View Full Version : colt 1917 ejector dissasembly
June 13, 2010, 09:21 PM
I have 2 colts I have apart. They are rusty from water damage. look like they were a titanic artifact. I am down to the ejector spline shaft and ejector push rod. I made these names up. that is the best way to describe it for me. I am told it is left handed and I don't want to have to buy new parts if I break it. Would any one be able to direct me or give advice?
June 14, 2010, 07:01 PM
These older Colt's require two special tools to disassemble.
Try it without the tools and you'll ruin the ejector and these are factory fitted parts. You can't just buy a used one and expect it to fit. The ejector sets head space and barrel/cylinder gap among other things, and if you damage the original, you're in real trouble.
Even with the tools there is a risk of damaging the assembly.
Make or buy a special ejector wrench. This is a piece of flat steel about 1/8" thick which is cut out in the center to fit snuggly down over the ratchet in the end of the ejector.
If you're willing to take a big chance of ruining the ejector, some people have used sockets from a socket that will fit over the ratchet snuggly.
Put three EMPTY cartridge cases in the cylinder and put the ejector rod head in a padded vise.
Grip the cylinder and unscrew the ejector from the checkered ejector rod head.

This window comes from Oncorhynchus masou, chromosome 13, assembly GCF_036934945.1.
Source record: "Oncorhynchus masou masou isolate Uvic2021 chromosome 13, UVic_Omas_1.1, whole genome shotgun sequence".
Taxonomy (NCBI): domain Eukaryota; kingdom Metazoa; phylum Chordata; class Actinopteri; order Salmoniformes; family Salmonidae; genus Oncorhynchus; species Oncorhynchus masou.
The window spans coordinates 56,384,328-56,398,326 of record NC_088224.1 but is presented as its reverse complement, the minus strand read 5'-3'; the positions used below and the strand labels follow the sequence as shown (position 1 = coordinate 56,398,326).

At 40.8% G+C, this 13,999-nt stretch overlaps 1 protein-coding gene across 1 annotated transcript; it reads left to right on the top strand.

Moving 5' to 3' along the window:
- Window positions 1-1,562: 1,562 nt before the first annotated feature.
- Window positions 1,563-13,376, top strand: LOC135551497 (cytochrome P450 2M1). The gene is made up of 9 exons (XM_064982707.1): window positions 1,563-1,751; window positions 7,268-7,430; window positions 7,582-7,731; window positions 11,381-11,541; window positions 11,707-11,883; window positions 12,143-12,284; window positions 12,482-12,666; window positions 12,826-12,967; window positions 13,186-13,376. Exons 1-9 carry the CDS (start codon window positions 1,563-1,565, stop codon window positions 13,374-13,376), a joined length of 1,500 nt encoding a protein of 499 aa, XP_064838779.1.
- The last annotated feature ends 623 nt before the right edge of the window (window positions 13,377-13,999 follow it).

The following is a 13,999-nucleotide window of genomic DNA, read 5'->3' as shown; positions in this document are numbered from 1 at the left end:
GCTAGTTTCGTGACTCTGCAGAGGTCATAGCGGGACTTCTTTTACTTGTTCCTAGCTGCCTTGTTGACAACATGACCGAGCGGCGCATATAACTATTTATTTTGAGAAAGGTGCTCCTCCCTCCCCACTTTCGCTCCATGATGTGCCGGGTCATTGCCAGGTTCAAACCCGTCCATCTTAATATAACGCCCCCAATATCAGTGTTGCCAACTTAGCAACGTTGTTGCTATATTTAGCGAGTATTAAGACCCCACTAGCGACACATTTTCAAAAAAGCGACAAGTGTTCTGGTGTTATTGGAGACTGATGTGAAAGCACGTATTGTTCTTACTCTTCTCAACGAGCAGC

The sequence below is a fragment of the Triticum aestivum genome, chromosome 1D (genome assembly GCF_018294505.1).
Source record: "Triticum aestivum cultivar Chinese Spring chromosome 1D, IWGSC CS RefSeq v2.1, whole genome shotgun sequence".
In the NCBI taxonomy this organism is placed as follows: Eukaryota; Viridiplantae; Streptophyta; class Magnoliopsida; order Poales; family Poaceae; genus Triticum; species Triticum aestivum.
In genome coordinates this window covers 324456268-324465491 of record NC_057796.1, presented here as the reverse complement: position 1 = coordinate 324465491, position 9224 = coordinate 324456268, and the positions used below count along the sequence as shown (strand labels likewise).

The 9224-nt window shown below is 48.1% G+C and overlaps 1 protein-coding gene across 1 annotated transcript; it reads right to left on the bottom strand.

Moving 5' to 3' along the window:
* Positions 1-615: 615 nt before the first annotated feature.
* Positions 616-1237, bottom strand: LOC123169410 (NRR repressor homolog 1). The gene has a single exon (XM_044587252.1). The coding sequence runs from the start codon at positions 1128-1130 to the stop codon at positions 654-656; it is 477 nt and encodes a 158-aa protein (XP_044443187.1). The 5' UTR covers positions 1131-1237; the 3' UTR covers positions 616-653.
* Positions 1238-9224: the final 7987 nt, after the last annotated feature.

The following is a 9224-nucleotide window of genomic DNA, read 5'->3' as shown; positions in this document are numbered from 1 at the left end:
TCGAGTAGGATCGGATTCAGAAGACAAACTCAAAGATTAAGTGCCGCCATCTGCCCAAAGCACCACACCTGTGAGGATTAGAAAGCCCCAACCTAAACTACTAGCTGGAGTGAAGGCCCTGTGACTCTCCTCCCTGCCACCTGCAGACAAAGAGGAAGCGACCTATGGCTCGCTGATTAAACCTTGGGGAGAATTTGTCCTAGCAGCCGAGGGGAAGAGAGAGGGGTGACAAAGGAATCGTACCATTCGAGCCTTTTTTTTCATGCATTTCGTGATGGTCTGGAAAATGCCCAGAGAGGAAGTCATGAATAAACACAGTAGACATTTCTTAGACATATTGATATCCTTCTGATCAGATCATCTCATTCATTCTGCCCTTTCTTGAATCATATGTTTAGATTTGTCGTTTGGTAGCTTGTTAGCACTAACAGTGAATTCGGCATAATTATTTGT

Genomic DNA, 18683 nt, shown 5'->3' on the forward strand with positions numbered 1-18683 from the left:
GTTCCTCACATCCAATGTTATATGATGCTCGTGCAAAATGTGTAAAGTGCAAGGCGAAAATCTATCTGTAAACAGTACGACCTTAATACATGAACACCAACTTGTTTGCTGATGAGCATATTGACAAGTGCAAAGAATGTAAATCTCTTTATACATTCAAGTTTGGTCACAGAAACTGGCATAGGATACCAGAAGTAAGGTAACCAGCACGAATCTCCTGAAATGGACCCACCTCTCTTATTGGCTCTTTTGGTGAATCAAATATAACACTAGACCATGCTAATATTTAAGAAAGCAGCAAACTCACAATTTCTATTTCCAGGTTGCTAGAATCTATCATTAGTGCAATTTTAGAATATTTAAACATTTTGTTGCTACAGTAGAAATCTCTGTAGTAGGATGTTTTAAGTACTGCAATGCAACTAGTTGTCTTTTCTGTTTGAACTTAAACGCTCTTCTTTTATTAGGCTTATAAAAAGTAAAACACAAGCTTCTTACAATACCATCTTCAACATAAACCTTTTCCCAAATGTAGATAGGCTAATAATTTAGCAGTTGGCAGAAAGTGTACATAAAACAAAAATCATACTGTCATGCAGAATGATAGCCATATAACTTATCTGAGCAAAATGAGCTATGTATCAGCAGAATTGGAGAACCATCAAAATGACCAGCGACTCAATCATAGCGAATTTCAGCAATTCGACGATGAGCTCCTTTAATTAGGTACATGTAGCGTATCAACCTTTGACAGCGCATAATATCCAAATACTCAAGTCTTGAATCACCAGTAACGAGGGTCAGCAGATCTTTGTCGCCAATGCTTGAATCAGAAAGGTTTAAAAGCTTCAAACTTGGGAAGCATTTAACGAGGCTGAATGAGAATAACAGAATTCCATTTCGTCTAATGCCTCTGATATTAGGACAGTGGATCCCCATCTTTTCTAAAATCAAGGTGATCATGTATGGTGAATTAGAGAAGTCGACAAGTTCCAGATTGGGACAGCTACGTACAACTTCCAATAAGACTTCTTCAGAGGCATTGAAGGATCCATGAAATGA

Remove the empty caaes.
Using the wrench, lift the ejector from the cylinder slightly and VERY CAREFULLY unscrew the ejector from the ejector rod. The ejector is RIGHT HAND theads.
Slide the cylinder off the ejector and crane assembly.
Using a special tube wrench, unscrew the ejector bushing from the rear of the crane barrel.
Slide the ejector and spring out of the crane barrel.
You can buy the wrench from Brownell's for small to medium Colt's but I don't know if it will fit the larger New Service.
To reassemble, reverse the process, but be EXTREMELY careful when you start the ejector back onto the ejector rod. These are very easy to cross thread, and if you do, you've ruined it.
Screw the ejector back on slowly until you feel it's getting tight, then turn it far enough for the witness mark and the holes in the ejector to line up with the pins in the cylinder.
Make sure the ejector is fully on and bottoms into the cylinder.
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